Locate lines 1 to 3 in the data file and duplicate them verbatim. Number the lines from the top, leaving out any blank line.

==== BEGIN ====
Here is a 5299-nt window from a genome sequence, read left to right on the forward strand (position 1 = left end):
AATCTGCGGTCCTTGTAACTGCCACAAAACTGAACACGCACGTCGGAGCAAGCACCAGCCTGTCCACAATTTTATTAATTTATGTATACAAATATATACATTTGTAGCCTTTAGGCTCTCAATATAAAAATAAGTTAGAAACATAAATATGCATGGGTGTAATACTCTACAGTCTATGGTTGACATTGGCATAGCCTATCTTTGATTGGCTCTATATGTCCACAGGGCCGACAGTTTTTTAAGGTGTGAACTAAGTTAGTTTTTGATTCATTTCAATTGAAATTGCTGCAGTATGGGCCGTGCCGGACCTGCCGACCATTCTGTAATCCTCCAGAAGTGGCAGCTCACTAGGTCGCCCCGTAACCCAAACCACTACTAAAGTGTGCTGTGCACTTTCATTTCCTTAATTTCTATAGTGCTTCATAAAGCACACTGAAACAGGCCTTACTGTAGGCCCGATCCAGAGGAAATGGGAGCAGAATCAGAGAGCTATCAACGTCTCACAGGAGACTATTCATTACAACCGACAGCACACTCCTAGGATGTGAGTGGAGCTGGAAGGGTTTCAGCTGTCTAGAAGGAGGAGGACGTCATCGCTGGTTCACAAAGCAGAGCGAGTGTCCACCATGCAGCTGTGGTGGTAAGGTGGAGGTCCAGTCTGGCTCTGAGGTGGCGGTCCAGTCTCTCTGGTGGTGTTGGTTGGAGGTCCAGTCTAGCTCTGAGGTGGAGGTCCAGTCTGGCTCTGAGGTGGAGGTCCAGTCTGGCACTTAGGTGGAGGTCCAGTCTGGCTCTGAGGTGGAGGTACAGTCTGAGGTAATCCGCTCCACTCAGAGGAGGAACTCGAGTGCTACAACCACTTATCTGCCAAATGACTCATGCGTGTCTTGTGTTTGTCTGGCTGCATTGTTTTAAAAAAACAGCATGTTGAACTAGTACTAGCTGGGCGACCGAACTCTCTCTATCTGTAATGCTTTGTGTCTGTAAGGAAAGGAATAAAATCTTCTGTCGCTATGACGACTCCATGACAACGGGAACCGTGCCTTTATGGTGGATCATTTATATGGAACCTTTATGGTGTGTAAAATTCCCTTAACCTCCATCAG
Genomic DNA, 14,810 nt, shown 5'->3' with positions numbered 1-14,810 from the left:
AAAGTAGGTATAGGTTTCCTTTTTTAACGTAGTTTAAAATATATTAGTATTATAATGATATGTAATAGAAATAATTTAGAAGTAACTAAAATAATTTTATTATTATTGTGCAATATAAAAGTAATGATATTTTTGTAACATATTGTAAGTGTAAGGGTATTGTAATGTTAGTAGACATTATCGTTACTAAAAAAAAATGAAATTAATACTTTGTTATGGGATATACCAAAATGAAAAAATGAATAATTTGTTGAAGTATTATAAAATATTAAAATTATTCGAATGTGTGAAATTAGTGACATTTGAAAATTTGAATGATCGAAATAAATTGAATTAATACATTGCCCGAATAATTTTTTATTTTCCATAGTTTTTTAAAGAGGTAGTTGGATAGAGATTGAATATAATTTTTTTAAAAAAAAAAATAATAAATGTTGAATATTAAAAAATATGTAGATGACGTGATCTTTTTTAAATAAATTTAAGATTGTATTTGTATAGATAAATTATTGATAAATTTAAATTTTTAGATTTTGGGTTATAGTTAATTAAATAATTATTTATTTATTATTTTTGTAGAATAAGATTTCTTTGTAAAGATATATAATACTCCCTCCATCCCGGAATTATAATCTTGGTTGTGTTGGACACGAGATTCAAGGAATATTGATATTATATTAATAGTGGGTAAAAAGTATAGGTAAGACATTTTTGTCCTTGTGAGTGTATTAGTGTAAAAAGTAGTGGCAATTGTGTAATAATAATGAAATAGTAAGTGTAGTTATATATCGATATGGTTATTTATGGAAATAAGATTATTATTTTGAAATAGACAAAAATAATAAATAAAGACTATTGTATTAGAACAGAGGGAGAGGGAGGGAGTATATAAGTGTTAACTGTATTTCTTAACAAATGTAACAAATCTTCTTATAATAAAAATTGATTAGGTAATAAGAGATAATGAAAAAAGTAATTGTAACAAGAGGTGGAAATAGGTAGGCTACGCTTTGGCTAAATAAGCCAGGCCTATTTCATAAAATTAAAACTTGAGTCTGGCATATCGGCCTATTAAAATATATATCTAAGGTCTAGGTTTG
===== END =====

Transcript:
Here is a 5299-nt window from a genome sequence, read left to right on the forward strand (position 1 = left end):
AATCTGCGGTCCTTGTAACTGCCACAAAACTGAACACGCACGTCGGAGCAAGCACCAGCCTGTCCACAATTTTATTAATTTATGTATACAAATATATACATTTGTAGCCTTTAGGCTCTCAATATAAAAATAAGTTAGAAACATAAATATGCATGGGTGTAATACTCTACAGTCTATGGTTGACATTGGCATAGCCTATCTTTGATTGGCTCTATATGTCCACAGGGCCGACAGTTTTTTAAGGTGTGAACTAAGTTAGTTTTTGATTCATTTCAATTGAAATTGCTGCAGTATGGGCCGTGCCGGACCTGCCGACCATTCTGTAATCCTCCAGAAGTGGCAGCTCACTAGGTCGCCCCGTAACCCAAACCACTACTAAAGTGTGCTGTGCACTTTCATTTCCTTAATTTCTATAGTGCTTCATAAAGCACACTGAAACAGGCCTTACTGTAGGCCCGATCCAGAGGAAATGGGAGCAGAATCAGAGAGCTATCAACGTCTCACAGGAGACTATTCATTACAACCGACAGCACACTCCTAGGATGTGAGTGGAGCTGGAAGGGTTTCAGCTGTCTAGAAGGAGGAGGACGTCATCGCTGGTTCACAAAGCAGAGCGAGTGTCCACCATGCAGCTGTGGTGGTAAGGTGGAGGTCCAGTCTGGCTCTGAGGTGGCGGTCCAGTCTCTCTGGTGGTGTTGGTTGGAGGTCCAGTCTAGCTCTGAGGTGGAGGTCCAGTCTGGCTCTGAGGTGGAGGTCCAGTCTGGCACTTAGGTGGAGGTCCAGTCTGGCTCTGAGGTGGAGGTACAGTCTGAGGTAATCCGCTCCACTCAGAGGAGGAACTCGAGTGCTACAACCACTTATCTGCCAAATGACTCATGCGTGTCTTGTGTTTGTCTGGCTGCATTGTTTTAAAAAAACAGCATGTTGAACTAGTACTAGCTGGGCGACCGAACTCTCTCTATCTGTAATGCTTTGTGTCTGTAAGGAAAGGAATAAAATCTTCTGTCGCTATGACGACTCCATGACAACGGGAACCGTGCCTTTATGGTGGATCATTTATATGGAACCTTTATGGTGTGTAAAATTCCCTTAACCTCCATCAG
Genomic DNA, 14,810 nt, shown 5'->3' with positions numbered 1-14,810 from the left: